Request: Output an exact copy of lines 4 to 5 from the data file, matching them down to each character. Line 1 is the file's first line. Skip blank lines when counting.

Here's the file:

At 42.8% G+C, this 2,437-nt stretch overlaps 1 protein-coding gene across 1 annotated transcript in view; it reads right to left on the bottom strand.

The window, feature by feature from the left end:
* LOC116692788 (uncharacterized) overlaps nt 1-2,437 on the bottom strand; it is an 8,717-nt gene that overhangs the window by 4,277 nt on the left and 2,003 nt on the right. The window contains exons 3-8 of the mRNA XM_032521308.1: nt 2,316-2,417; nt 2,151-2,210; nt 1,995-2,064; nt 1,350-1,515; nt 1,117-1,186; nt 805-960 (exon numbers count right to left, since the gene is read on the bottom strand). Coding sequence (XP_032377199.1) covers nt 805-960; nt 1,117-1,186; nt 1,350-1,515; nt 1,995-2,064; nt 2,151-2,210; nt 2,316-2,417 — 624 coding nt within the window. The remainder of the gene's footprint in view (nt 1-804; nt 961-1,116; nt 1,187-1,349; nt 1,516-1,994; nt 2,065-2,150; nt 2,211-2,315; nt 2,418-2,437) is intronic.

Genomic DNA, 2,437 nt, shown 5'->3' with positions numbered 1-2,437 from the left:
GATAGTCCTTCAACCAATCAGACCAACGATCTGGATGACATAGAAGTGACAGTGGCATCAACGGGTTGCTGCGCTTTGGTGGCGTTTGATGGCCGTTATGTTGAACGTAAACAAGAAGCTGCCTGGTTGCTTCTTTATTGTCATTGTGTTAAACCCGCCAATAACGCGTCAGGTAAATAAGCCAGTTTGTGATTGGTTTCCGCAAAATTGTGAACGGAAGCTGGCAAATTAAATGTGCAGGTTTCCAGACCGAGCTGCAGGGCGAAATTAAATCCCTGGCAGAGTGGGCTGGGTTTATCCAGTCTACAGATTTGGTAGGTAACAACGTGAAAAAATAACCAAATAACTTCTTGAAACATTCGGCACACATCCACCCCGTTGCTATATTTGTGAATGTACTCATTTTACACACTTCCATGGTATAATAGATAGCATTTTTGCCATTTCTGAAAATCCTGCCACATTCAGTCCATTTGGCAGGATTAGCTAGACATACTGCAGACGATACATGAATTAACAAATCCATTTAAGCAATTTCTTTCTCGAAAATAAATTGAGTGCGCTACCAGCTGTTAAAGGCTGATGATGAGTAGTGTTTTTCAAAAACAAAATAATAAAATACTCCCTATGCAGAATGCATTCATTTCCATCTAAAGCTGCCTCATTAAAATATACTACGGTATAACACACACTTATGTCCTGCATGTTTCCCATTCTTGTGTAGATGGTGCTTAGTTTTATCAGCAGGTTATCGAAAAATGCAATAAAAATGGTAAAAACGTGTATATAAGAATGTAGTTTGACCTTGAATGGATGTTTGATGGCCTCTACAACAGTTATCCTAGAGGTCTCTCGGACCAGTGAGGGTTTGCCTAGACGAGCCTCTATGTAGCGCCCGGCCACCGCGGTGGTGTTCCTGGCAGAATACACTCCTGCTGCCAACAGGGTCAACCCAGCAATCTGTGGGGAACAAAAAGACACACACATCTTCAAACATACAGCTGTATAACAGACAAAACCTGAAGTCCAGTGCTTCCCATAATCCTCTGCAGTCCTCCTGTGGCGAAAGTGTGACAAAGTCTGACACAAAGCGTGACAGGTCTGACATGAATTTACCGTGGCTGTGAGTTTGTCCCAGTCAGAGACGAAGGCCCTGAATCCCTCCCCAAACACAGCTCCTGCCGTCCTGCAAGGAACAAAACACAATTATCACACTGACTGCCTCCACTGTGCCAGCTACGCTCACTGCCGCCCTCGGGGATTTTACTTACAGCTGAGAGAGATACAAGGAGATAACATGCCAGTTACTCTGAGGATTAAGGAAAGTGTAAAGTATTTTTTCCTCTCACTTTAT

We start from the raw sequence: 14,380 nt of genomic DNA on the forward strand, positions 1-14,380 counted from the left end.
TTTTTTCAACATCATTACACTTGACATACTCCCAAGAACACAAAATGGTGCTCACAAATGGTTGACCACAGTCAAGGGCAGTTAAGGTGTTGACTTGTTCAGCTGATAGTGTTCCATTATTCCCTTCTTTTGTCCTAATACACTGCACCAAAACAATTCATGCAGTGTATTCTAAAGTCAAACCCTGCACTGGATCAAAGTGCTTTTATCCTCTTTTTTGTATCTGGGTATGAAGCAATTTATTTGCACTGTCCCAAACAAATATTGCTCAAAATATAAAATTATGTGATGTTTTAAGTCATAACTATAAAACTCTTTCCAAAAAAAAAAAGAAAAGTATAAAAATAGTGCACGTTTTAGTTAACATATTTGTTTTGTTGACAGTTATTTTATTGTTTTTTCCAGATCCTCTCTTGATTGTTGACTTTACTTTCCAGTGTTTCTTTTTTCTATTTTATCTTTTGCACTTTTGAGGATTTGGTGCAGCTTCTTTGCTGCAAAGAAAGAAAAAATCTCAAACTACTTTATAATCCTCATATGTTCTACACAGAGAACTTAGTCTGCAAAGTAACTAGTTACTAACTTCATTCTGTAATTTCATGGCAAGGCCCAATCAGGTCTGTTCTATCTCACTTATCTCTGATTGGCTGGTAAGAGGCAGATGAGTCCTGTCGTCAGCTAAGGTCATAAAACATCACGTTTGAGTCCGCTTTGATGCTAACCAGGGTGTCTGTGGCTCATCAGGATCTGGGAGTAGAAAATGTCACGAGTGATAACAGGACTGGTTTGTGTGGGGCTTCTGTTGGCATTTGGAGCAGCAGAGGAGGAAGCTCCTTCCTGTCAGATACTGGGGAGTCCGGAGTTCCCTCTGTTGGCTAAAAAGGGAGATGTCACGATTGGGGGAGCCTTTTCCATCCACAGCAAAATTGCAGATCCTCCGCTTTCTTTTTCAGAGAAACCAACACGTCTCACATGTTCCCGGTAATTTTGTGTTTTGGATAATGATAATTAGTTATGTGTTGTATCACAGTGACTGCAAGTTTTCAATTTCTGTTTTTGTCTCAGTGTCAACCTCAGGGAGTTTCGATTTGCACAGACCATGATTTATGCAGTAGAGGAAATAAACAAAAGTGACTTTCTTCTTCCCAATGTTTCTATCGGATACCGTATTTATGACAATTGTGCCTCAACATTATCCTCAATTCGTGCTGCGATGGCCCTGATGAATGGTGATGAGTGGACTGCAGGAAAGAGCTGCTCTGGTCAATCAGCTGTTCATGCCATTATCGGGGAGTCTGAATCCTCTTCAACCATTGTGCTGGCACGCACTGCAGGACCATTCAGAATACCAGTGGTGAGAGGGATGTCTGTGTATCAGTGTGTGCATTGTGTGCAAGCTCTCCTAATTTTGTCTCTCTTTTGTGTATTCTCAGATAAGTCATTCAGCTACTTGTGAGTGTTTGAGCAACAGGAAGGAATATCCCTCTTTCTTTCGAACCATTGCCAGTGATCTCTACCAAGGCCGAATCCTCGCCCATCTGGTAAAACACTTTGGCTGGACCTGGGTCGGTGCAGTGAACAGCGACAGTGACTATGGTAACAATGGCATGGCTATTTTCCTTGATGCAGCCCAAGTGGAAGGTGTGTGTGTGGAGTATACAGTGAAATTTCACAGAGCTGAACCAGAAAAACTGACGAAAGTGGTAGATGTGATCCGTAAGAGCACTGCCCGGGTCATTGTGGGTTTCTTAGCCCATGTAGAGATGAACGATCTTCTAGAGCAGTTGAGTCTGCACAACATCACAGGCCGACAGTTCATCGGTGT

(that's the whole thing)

Genomic DNA, 2,437 nt, shown 5'->3' with positions numbered 1-2,437 from the left:
GATAGTCCTTCAACCAATCAGACCAACGATCTGGATGACATAGAAGTGACAGTGGCATCAACGGGTTGCTGCGCTTTGGTGGCGTTTGATGGCCGTTATGTTGAACGTAAACAAGAAGCTGCCTGGTTGCTTCTTTATTGTCATTGTGTTAAACCCGCCAATAACGCGTCAGGTAAATAAGCCAGTTTGTGATTGGTTTCCGCAAAATTGTGAACGGAAGCTGGCAAATTAAATGTGCAGGTTTCCAGACCGAGCTGCAGGGCGAAATTAAATCCCTGGCAGAGTGGGCTGGGTTTATCCAGTCTACAGATTTGGTAGGTAACAACGTGAAAAAATAACCAAATAACTTCTTGAAACATTCGGCACACATCCACCCCGTTGCTATATTTGTGAATGTACTCATTTTACACACTTCCATGGTATAATAGATAGCATTTTTGCCATTTCTGAAAATCCTGCCACATTCAGTCCATTTGGCAGGATTAGCTAGACATACTGCAGACGATACATGAATTAACAAATCCATTTAAGCAATTTCTTTCTCGAAAATAAATTGAGTGCGCTACCAGCTGTTAAAGGCTGATGATGAGTAGTGTTTTTCAAAAACAAAATAATAAAATACTCCCTATGCAGAATGCATTCATTTCCATCTAAAGCTGCCTCATTAAAATATACTACGGTATAACACACACTTATGTCCTGCATGTTTCCCATTCTTGTGTAGATGGTGCTTAGTTTTATCAGCAGGTTATCGAAAAATGCAATAAAAATGGTAAAAACGTGTATATAAGAATGTAGTTTGACCTTGAATGGATGTTTGATGGCCTCTACAACAGTTATCCTAGAGGTCTCTCGGACCAGTGAGGGTTTGCCTAGACGAGCCTCTATGTAGCGCCCGGCCACCGCGGTGGTGTTCCTGGCAGAATACACTCCTGCTGCCAACAGGGTCAACCCAGCAATCTGTGGGGAACAAAAAGACACACACATCTTCAAACATACAGCTGTATAACAGACAAAACCTGAAGTCCAGTGCTTCCCATAATCCTCTGCAGTCCTCCTGTGGCGAAAGTGTGACAAAGTCTGACACAAAGCGTGACAGGTCTGACATGAATTTACCGTGGCTGTGAGTTTGTCCCAGTCAGAGACGAAGGCCCTGAATCCCTCCCCAAACACAGCTCCTGCCGTCCTGCAAGGAACAAAACACAATTATCACACTGACTGCCTCCACTGTGCCAGCTACGCTCACTGCCGCCCTCGGGGATTTTACTTACAGCTGAGAGAGATACAAGGAGATAACATGCCAGTTACTCTGAGGATTAAGGAAAGTGTAAAGTATTTTTTCCTCTCACTTTAT